• Chrissy says:

      Dear Tess,

      Wow, your story inspires me! So beautiful! It reminds me of a moment last year when I was working through challenges in my life and limitations in my body. I had to modify my practice and take it really, really easy. I said to one of my friends, “Ugh, I miss my practice,” to which she replied, “Honey, this IS your practice.” Her words were a reminder that wherever I am IS the practice. Like you, every limitation, every modification, every injury has given me the gift of perspective, depth, and gratitude. Learning to let go of the attachment to what we think a practice “should” be, or what it means that we can or can’t “do” a pose, opens us up to the full experience of being.

      Thank you so much for your comment!

      with gratitude,
      Chrissy

  10. Mick says:

    Thanks for sharing these comments. I am reinforced to learn the basics and learn them well and then break them down and continue to learn them by your sentiments.

    • Chrissy says:

      Hi Mick,

      You’re welcome! I’m so glad this post has inspired you to dig deeper. Happy travels down the rabbit hole!

      Warmly,
      Chrissy

  11. Cathy says:

    I have had so many of these thoughts myself to such an extent that I sometimes don’t admit that I have been practising yoga for 26 years now. Although I know better I have felt a sense of shame (almost) that I still struggle with my forward bends even though I love exploring them, seeing how my body responds to my attempts to engage with the pose. Thank you so much for your bravery, it just may encourage me to have the courage to admit to my 26 yr love affair with yoga.

    • Chrissy says:

      Dear Cathy,

      I’m so touched that this post has empowered you to own and celebrate your practice. Yoga is a participation in who and where we are in any given moment. I wish you many, many more rich, wonderful years of practice!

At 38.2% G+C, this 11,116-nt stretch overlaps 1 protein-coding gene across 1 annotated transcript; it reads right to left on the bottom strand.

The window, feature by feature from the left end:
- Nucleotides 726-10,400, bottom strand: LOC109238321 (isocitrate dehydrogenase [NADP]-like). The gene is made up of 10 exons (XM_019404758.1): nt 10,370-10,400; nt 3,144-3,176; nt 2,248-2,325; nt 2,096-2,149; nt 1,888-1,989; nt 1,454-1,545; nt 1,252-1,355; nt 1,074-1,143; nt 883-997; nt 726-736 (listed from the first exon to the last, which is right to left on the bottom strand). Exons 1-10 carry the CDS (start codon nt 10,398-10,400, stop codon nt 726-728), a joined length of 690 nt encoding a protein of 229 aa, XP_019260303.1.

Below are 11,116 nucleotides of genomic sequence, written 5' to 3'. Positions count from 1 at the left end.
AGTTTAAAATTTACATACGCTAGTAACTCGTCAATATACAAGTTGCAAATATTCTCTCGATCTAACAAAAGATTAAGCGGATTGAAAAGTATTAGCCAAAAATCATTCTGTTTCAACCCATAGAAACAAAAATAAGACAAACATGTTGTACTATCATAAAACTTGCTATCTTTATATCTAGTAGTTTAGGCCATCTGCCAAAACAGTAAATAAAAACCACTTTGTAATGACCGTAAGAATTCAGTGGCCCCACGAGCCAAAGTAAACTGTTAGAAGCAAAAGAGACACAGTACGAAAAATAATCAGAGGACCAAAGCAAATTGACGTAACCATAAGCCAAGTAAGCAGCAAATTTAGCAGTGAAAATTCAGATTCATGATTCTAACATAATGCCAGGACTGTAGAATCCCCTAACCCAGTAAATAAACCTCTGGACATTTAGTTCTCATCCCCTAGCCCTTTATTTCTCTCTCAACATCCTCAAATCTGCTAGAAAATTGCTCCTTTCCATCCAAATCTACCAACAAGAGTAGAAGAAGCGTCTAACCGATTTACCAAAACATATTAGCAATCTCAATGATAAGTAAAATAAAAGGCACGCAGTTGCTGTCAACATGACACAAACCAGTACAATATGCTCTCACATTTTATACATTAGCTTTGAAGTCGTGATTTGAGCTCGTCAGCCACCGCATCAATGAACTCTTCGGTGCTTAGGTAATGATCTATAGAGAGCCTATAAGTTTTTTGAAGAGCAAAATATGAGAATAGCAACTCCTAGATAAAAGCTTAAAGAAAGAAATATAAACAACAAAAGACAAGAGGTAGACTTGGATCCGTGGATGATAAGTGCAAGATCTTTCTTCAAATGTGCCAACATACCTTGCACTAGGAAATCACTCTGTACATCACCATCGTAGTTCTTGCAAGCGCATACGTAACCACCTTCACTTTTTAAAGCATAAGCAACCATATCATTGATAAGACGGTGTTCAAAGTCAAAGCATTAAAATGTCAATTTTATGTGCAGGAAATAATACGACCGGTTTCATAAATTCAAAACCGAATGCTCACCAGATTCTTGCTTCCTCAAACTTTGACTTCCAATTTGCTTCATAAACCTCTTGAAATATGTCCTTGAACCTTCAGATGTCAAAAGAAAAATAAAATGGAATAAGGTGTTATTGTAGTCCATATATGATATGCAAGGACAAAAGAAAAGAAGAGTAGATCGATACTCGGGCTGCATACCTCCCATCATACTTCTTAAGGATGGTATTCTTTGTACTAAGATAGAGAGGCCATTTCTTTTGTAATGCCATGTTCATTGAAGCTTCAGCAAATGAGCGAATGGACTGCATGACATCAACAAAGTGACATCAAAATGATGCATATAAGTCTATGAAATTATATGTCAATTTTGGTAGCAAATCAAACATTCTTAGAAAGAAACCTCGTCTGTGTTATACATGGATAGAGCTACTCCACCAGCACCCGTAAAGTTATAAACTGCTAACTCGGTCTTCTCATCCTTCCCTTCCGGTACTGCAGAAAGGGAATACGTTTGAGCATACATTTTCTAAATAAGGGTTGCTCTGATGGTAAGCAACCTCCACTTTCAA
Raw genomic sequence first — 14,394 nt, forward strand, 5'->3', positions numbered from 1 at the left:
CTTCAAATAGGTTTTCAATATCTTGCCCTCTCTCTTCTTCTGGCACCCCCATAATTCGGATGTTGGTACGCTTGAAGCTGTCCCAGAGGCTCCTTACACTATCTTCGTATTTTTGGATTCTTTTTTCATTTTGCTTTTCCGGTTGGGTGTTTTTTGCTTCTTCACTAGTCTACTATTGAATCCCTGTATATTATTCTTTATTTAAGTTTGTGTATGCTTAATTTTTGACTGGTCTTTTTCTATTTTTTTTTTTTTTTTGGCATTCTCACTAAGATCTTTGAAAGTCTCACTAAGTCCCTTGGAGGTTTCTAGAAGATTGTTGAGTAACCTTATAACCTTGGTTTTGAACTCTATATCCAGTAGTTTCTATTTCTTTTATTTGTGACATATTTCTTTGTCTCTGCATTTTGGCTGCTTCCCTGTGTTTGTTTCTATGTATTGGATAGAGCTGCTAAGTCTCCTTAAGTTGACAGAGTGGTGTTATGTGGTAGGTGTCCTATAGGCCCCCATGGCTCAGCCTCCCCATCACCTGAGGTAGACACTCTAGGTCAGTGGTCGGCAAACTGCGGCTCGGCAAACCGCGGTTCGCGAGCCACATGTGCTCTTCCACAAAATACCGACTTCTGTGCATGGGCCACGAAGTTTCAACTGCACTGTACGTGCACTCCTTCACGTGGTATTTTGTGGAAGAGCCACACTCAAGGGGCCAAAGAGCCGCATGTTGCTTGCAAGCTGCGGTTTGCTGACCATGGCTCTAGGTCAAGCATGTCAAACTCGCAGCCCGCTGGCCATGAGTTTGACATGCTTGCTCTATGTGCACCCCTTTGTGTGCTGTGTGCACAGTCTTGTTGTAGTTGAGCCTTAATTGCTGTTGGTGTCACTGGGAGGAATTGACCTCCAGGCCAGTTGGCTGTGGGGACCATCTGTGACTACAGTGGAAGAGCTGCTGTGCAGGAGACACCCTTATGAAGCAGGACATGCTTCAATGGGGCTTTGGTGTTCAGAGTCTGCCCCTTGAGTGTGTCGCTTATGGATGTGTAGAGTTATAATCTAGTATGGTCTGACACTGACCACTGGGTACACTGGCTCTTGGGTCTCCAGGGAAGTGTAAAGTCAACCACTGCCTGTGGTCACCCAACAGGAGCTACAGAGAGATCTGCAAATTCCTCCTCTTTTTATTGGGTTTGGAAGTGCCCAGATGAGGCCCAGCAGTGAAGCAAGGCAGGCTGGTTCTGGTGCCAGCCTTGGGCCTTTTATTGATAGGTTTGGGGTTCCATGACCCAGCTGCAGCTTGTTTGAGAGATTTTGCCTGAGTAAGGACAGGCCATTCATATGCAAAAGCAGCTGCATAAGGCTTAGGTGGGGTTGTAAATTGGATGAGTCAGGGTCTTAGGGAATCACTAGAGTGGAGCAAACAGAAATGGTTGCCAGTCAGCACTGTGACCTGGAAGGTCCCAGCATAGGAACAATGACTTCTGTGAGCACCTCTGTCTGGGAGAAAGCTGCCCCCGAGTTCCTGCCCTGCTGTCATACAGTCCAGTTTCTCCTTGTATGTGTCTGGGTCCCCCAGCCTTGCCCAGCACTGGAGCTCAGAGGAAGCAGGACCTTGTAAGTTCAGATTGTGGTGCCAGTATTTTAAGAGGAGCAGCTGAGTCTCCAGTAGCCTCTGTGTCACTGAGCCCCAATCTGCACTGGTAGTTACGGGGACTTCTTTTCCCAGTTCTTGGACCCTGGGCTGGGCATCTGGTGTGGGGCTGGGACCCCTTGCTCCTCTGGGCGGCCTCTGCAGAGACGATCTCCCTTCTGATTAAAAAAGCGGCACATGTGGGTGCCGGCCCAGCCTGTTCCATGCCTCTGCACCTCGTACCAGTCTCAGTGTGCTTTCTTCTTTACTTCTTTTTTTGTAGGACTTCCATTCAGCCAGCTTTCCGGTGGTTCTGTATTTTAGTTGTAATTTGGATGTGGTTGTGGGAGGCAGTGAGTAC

Much love,
      Chrissy

  12. I know I’m late to the party on this one (I tend to binge read your blog) but as a tight, stiff, perpetual beginner, this post boosted my heart in a way that only Chrissy Carter can. Also, hate to break it to you, but I’m pretty sure that you’ve written enough about Trikonasana to fill several thesis. Big hugs from Portland. Hope you come teach a workshop here soon – we need seriously joyful and intelligent teachers like you.

  13. Reminds me of Leslie Kaminoff’s “Why teach people how to stand on their hands when they can’t really stand on their feet.” Even seemingly simple poses require lots of detailed attention, constant adjustment and intentional activation, especially when working with muscular imbalances or injuries.
    As Instagram shapes the popular perception of yoga, your post is a refreshing reminder to go back to the basics and consider yourself advanced if you can still your mind. As another teacher of mine once said, “Yoga is not about how deep you get in a pose, it’s about how quiet your mind gets while you are in it.”

    • Chrissy says:

      Hi Dagmar, thanks so much for your comment! I especially love the quote you shared at the end—so true. Redefining what it means to “deepen” a pose, or one’s practice, feels relevant now more than ever.